Source: EurekAlert! - Biology - August 24, 2017 Category: Biology Source Type: news

Biochar shows benefits as manure lagoon cover
(American Society of Agronomy) Manure is a reality in raising farm animals. Manure can be a useful fertilizer, returning valued nitrogen, phosphorus, and potassium to the soil for plant growth. But manure has problems. Odor offensiveness, gas emissions, nutrient runoff, and possible water pollution are just a few. New methods may reduce these negatives while potentially adding some positives: biochar covers. (Source: EurekAlert! - Biology)
Source: EurekAlert! - Biology - August 9, 2017 Category: Biology Source Type: news

The good, the bad and the algae
(DOE/Sandia National Laboratories) Sandia National Laboratories is testing whether one of California's largest and most polluted lakes can transform into one of its most productive and profitable. Southern California's 350-square-mile Salton Sea has well-documented problems related to elevated levels of nitrogen and phosphorus from agricultural runoff. Sandia intends to harness algae's penchant for prolific growth to clean up these pollutants and stop harmful algae blooms while creating a renewable, domestic source of fuel. (Source: EurekAlert! - Biology)
Source: EurekAlert! - Biology - August 7, 2017 Category: Biology Source Type: news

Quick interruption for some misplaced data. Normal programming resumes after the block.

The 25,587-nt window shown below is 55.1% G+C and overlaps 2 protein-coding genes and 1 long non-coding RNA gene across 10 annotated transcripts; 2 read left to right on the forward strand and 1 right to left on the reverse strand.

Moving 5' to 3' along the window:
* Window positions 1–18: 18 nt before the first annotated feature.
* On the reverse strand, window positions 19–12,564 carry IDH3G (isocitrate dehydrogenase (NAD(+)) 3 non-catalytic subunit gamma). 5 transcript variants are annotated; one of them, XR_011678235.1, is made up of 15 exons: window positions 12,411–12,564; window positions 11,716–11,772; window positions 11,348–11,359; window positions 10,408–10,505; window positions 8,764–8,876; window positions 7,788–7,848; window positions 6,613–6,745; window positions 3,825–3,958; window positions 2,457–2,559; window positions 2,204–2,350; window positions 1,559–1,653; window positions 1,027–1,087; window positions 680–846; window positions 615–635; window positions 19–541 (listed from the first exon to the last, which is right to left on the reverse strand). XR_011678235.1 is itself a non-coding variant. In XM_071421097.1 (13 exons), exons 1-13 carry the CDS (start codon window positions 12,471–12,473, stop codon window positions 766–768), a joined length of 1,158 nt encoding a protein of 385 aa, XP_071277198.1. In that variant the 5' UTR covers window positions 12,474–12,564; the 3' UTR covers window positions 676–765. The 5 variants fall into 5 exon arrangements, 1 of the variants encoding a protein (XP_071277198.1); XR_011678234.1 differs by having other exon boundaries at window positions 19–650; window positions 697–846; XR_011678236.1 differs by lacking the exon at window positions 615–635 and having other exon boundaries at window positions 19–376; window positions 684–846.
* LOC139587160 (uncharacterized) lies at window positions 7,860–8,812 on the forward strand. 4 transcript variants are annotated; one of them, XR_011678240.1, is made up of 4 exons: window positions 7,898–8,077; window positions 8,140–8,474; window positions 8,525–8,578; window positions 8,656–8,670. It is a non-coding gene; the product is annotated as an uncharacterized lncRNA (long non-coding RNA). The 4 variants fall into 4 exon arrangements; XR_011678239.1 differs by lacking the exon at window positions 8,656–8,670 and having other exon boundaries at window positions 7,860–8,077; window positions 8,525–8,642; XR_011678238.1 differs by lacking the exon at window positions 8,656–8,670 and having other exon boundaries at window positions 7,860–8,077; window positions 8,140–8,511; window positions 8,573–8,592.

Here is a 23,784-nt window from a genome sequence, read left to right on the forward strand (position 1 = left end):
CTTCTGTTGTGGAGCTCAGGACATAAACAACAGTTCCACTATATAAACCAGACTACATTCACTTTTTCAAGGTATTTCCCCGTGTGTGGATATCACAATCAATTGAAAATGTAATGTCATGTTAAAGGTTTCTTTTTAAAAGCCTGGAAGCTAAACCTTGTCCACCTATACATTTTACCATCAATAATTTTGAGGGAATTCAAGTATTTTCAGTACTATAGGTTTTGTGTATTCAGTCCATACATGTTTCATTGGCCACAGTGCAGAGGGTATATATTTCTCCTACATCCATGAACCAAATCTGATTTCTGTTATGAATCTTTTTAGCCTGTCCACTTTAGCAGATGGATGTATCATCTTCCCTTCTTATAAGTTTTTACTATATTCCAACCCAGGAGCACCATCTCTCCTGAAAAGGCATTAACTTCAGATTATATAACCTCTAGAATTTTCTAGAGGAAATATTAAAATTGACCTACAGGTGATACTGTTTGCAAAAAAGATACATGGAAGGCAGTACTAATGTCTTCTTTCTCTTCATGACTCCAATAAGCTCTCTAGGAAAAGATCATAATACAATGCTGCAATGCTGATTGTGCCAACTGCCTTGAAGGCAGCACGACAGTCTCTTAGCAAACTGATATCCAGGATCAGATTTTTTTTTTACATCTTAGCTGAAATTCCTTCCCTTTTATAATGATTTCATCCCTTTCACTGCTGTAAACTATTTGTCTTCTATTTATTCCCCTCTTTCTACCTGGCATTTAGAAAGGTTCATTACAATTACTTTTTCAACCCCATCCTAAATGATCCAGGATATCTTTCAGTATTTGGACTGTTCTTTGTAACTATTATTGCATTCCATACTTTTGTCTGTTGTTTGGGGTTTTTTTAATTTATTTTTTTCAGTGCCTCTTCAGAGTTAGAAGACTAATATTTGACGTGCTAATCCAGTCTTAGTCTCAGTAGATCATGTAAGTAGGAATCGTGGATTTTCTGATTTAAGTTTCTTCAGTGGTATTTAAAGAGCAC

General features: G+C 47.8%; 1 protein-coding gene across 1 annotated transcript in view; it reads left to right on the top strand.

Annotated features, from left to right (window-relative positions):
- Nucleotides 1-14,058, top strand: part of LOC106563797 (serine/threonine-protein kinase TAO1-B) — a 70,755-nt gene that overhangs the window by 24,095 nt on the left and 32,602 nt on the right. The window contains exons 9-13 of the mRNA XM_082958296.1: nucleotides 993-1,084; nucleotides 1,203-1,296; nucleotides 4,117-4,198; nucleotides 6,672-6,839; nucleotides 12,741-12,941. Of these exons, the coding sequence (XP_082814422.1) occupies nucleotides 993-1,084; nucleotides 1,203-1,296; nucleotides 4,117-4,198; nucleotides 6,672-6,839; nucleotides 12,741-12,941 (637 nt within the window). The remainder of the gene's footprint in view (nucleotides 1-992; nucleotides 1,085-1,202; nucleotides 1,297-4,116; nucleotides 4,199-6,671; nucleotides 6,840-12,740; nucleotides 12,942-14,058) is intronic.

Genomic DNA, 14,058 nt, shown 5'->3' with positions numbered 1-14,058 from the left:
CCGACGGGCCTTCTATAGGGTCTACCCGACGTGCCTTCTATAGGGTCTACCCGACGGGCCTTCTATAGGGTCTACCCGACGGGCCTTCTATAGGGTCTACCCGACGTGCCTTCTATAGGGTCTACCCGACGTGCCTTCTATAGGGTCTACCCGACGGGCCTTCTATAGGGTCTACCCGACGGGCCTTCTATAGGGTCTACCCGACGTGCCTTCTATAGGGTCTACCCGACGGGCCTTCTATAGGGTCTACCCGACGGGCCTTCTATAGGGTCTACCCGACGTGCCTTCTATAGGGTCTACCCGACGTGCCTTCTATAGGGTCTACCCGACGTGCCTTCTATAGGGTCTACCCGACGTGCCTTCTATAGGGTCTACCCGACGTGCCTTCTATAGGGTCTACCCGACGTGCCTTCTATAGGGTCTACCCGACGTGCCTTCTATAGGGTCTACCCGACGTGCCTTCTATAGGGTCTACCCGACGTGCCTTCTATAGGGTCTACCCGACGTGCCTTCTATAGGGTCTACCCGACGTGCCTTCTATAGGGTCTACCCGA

Dramatic changes needed in farming practices to keep pace with climate change
(Lancaster University) Researchers investigating nutrients in runoff from agricultural land warn that phosphorus losses will increase, due to climate change, unless this is mitigated by making major changes to agricultural practices. (Source: EurekAlert! - Medicine and Health)
Source: EurekAlert! - Medicine and Health - August 3, 2017 Category: International Medicine & Public Health Source Type: news

New system could remove two water pollutants from ag fields
(University of Illinois College of Agricultural, Consumer and Environmental Sciences) Algae blooms in the Gulf of Mexico use up the majority of the oxygen in the water, leading to massive " dead zones " that cannot support fish or other wildlife. The culprit? Nitrate, running off agricultural fields through tile drainage systems. But nitrate is only part of the problem. Algae in freshwater lakes and ponds flourishes when exposed to a different pollutant, phosphorus, and the tiniest amount is enough to trigger a bloom. (Source: EurekAlert! - Biology)
Source: EurekAlert! - Biology - July 31, 2017 Category: Biology Source Type: news

Experimentally realized mechanochemistry distinct from force-accelerated scission of loaded bonds
We report here unambiguous experimental validation of this hypothesis: Detailed kinetic measurements demonstrate that stretching phosphotriesters accelerates dissociation of the unloaded phosphorus-oxygen bond orthogonal to the pulling axis, whereas stretching organosiloxanes inhibits dissociation of the aligned loaded silicon-oxygen bonds. Qualitatively, the outcome is determined by phosphoester elongation and siloxane contraction along the pulling axis in the respective rate-determining transition states. Quantitatively, the results agree with a simple mechanochemical kinetics model. (Source: ScienceNOW)